Rather Strange

Sept. 20 - I've been surprised by the lack of attention being paid by European media to the Dan Rather meltdown. I'm going to be lazy for a moment and cite someone else's encapsulation of the story so far:

Earlier this month, CBS aired some documents that were said to reflect poorly on George W. Bush's service in the National Guard. The legitimacy of those documents was very quickly questioned on Web logs, with powerful impact. Within 48 hours of the original broadcast, [CBS news anchor] Rather was forced to defend his story on "The CBS Evening News." Major papers began asking hard questions. Even if the documents are never conclusively proved to have been forgeries, the inability of CBS to validate its claims made it look terrible.

The story has been covered all over the United States. Conservative columnist William Safire offered some good advice to Mr. Rather one week ago, but Mr. Rather chose to flail out angrily at his critics and defend his story because it illustrated a "transcendent truth" that obviated the need for evidence.

That, to me and many other Americans, was the interesting story. Mr. Rather seemed to be saying that his beliefs were more important than any pesky evidentiary standards. That's what you expect to hear from a priest, not a network anchor. Mr. Safire's employer, the New York Times, went to great pains to portray Mr. Rather as more sinned against than sinning by injecting the instant catch phrase "fake but accurate" in a headline about the story. (See the extensive corrections at the end of the article for a sense of where that editorial position brought the Times in the days that followed.)

This startling disconnect almost instantly earned Mr. Rather the title "Queen of the Space Unicorns."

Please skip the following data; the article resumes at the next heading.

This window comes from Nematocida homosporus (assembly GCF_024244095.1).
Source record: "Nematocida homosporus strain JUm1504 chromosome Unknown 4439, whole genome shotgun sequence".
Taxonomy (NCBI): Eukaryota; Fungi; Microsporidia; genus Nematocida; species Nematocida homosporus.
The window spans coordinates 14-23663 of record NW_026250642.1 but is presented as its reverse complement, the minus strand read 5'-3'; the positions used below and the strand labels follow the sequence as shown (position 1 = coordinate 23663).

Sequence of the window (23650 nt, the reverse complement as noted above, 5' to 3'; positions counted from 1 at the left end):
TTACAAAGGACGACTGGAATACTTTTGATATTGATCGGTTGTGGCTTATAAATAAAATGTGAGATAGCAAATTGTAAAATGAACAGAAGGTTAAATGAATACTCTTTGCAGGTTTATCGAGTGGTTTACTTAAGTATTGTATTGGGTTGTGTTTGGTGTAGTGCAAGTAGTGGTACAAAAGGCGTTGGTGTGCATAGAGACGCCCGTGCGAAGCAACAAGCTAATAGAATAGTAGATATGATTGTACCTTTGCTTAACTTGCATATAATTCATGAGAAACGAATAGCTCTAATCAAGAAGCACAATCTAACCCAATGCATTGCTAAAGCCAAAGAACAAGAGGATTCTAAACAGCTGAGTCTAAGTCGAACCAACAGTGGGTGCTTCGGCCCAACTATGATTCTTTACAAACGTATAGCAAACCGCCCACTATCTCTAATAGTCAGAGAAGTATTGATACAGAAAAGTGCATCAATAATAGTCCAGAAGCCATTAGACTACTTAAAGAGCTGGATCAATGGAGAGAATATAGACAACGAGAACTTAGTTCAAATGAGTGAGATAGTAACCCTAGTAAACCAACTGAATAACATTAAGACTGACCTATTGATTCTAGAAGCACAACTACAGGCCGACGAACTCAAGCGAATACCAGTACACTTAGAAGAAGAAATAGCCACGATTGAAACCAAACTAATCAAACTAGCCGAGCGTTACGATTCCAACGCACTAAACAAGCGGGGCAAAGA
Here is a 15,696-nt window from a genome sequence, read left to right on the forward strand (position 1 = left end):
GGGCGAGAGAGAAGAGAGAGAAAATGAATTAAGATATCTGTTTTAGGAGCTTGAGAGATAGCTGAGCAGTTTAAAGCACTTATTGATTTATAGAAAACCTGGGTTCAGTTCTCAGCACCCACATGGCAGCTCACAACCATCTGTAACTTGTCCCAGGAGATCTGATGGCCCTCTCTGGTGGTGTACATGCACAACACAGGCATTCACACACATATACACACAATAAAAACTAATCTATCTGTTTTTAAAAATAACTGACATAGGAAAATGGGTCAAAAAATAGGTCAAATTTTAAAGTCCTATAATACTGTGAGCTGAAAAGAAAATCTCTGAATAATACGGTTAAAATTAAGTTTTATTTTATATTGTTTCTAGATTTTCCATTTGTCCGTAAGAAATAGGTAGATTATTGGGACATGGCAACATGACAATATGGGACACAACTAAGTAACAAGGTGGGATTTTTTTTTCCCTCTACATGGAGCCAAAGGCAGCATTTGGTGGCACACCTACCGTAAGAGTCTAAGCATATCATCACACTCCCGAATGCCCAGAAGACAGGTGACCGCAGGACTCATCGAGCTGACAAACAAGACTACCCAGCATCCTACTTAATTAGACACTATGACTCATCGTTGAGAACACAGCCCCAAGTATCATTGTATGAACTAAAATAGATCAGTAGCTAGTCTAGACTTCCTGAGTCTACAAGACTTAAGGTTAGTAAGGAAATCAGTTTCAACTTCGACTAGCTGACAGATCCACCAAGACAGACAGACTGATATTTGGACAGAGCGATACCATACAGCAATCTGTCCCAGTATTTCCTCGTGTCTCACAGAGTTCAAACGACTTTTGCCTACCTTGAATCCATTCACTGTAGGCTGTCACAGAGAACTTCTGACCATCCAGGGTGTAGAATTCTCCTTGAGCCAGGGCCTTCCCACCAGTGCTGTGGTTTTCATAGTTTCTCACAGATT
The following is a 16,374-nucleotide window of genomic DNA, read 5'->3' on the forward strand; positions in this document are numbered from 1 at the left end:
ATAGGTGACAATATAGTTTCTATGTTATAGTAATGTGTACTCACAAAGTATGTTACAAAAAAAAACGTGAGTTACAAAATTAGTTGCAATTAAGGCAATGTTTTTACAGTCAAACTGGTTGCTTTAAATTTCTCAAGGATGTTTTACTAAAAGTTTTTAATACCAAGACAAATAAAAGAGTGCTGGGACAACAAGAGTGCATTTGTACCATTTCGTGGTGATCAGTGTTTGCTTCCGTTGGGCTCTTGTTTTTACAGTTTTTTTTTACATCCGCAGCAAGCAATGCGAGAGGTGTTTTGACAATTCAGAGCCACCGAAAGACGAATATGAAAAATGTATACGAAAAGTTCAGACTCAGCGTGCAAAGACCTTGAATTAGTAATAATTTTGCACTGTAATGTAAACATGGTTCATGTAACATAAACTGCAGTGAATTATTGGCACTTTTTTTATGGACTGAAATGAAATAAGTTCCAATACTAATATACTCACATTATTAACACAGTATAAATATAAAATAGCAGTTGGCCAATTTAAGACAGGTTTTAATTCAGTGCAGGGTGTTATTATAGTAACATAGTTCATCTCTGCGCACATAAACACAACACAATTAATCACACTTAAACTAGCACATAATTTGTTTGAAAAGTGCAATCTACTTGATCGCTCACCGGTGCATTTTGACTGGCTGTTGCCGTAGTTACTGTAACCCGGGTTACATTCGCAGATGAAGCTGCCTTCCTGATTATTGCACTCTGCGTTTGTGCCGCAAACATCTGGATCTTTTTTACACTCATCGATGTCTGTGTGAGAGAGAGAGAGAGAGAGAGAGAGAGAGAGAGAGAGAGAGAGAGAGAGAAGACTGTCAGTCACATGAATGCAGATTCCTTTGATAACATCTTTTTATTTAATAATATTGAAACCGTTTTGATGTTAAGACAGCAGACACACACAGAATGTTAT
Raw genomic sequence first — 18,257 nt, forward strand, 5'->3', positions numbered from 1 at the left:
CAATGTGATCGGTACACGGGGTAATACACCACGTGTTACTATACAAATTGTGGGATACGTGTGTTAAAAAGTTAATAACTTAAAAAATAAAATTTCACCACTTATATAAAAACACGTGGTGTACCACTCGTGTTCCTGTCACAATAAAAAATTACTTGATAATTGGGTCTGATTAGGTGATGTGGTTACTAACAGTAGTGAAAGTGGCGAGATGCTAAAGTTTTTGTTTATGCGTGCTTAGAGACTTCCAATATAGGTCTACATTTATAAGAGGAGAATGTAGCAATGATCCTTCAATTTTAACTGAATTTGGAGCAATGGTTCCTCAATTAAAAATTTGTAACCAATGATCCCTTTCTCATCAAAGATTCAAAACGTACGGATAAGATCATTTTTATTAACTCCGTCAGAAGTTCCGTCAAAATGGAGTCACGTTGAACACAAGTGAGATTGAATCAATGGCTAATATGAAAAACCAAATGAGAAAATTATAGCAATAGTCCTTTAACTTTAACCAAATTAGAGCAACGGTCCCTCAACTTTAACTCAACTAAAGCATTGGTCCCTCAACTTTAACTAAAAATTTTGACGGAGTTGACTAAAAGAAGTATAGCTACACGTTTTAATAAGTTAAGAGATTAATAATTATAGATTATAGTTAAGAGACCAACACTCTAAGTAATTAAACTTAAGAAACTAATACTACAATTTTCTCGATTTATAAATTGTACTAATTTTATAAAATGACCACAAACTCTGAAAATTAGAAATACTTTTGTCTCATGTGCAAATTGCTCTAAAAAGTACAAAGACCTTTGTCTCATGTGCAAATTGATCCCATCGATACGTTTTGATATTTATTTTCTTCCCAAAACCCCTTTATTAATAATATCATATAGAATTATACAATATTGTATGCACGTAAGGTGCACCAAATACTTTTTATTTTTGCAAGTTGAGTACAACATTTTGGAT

CBS has begun to back away from their formerly strong support for the sourcing of those documents. A headline from this morning's Times says it all: "CBS News Concludes It Was Misled on National Guard Memos, Network Officials Say." But even here, the Times mitigates the perpetration of fraud by praising motive: "Mr. Rather and others at the network are said to still believe that the sentiment in the memos accurately reflected Mr. Killian's feelings but that the documents' authenticity was now in grave doubt."

The meat of the story is not hard to condense: the news anchor for a major American network presented what have almost unanimously been identified as forgeries, or at the very least documents of a highly dubious and untrustworthy nature, to tar the character of a sitting president. Confronted with the flimsiness of his "evidence," the anchor chose to criticize his critics—which by this time included representatives of virtually every other media outlet in the United States—as "partisan operatives," and to declare the story too important to require substantiating evidence.

Remember this is Dan fricking Rather we're talking about, not some bubblehead cable ingenue.

But maybe that explains more than it mystifies. Several years ago Mr. Rather declared on the air to Fox News's Bill O'Reilly that "I know that you consider it sort of astonishing anybody would say so. But I think you can be an honest person and lie about any number of things."

That's like saying you can be a virgin and still have a lot of sex.

But forget all that. It's not important. I only wanted to say that I thought it was strange that the European media hadn't covered this story at all.

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I'm pleased to announce the formation of The Bureaucracy Club™ of Copenhagen, my own small contribution to the Brussefaction of the world. Applications are now being accepted. See site for details.

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Today's birthdays include Sophia Loren (1934), Dr. Joyce Brothers (1928), Arnold "Red" Auerbach" (1917), Ferdinand "Jelly Roll" Morton (1890), and Upton Sinclair (1878).

Happy Monday!

2004, The Moron's Almanac™

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